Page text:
‘China on Strike’

May 18, 2016

From the May-June 2016 issue of News & Letters

Editor’s note: Mi Tu and Fa Gang, two Chinese worker-activists in the U.S. promoting their book China on Strike: Narratives of Workers’ Resistance, spoke on April 7 at a meeting co-sponsored by News and Letters Committees. Here are excerpts from their talk.


Oakland, Cal.—During our visit to the U.S. we want to meet other labor activists and exchange ideas. In China the All-China Federation of Trade Unions is the only legal trade union. Workers are automatically members even if they don’t know it, but the union is not allowed to intervene in strikes. Many migrant workers don’t have any idea of a union. Yet there are a lot of strikes!

Employers want young women 18 to 24. After China entered the World Trade Organization, the recruitment became less restrictive and there are workers of ages 18 to 40. Young workers, under 25 and unmarried, change their jobs often. Senior workers, 30-40 years old with parents and children to support, are the backbone of factory work. They prefer overtime. Because they have families, they don’t change jobs as often. They accept their social status and identity as workers.

Before 2010 typical workers in the Pearl River Delta considered a strike a break in their work because there were so many job opportunities. Strikes were spontaneous. The capitalists mostly gave in easily, offering a wage increase, and seldom suppressed such strikes severely. Our book documents many of those strikes.


Following the 2008 financial crisis a lot of factories closed. The bosses did not raise wages because there was more competition for fewer jobs. The workers were upset because the bosses made a lot of money but did not increase wages. China on Strike documents several of those 2010-2011 strikes.

In the Pearl River Delta, where the legal minimum wage is 2,000 yuan ($300) a month, many strikes since 2013 were for social insurance and compensation if a factory closed down or went bankrupt. To demand social insurance, the workers have to know more about labor laws. These strikes tend to last longer, with more conflicts between the workers and the government.

A garment factory founded in 1998 had 3,000 workers. By 2014 there were only 900 workers left, most with 15-plus years of experience. The first strike was in December 2014 for retirement and housing funds. The boss did not pay into social insurance for the workers. New worker-activists arose to organize the strike.

They went to lawyers, asking about labor law. Activists educated other workers about how the boss was breaking the law and what their rights were. They wrote up their demands, but management ignored them, which is when the workers went on strike.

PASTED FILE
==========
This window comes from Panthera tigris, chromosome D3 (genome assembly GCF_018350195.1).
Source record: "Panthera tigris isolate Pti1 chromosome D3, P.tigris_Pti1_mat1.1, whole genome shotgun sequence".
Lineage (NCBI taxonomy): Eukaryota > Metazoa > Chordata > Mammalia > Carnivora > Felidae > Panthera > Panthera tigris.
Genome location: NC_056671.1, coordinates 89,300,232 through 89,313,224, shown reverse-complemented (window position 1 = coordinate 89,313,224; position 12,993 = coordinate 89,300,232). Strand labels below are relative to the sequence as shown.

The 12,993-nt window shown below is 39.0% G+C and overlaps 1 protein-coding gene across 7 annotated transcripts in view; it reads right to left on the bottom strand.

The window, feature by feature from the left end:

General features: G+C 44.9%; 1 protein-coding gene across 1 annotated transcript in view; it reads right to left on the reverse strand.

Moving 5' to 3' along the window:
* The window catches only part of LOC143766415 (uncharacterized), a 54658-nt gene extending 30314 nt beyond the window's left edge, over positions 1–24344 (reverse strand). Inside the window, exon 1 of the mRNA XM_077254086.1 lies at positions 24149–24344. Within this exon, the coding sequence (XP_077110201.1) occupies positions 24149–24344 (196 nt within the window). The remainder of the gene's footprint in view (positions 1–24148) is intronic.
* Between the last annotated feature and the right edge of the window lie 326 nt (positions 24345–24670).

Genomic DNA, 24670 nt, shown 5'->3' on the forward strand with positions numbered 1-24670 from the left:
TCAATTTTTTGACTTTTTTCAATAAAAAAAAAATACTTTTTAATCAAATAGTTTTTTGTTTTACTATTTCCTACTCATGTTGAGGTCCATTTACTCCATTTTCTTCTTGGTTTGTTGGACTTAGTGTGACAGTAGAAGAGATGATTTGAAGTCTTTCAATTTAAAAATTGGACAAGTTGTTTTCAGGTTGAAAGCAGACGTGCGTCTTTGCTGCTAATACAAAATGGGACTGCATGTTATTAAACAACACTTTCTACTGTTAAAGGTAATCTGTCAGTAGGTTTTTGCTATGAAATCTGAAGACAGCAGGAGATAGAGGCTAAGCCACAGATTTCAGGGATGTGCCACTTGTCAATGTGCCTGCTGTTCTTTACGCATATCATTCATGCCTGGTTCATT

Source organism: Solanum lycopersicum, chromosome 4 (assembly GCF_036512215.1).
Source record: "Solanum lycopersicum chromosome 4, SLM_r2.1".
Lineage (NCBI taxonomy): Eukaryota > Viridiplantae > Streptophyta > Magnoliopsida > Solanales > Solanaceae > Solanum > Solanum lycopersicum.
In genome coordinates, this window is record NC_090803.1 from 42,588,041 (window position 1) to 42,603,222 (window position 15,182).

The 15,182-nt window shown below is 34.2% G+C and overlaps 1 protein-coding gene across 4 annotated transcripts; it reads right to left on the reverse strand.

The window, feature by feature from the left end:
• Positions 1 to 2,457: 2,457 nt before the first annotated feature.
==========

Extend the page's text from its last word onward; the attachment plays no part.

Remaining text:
On Dec. 17 the boss put up a notice that he would negotiate the next morning. But that morning there were more policemen than workers at the factory. More than 30 were arrested, and the rest went back to work. But they slowed down production. The boss agreed to give the workers going back to work a bonus of 100 yuan and to start paying into their housing fund in six years. Only 100 workers continued the slowdown and wanted to continue negotiating.

In June 2015 there was a second strike after the boss fired a woman worker. The police arrested her because she did not accept being fired and wanted to go back to work. She fell as they were arresting her and was accused of attacking the police. In July 2015 policemen came to the factory and arrested labor activists who took pictures and spoke for the workers.


The boss offered a very small amount of “comfort” money. The police told the workers that they could sign the contract or be arrested at home. Even after signing the contract, some workers sued out of anger. After the strike the factory provided uniforms for seven police departments as a “thank you” for their help.

In late December, police started patrolling the factory floor. Workers gathered at the police station asking for the woman worker to be released, but after two days of continuous protest they did not succeed. The woman was detained for four months. Other workers were detained for about a month.

Workers learn from their own experiences. Going from one factory that had a strike to another factory, they keep adding to their experience.

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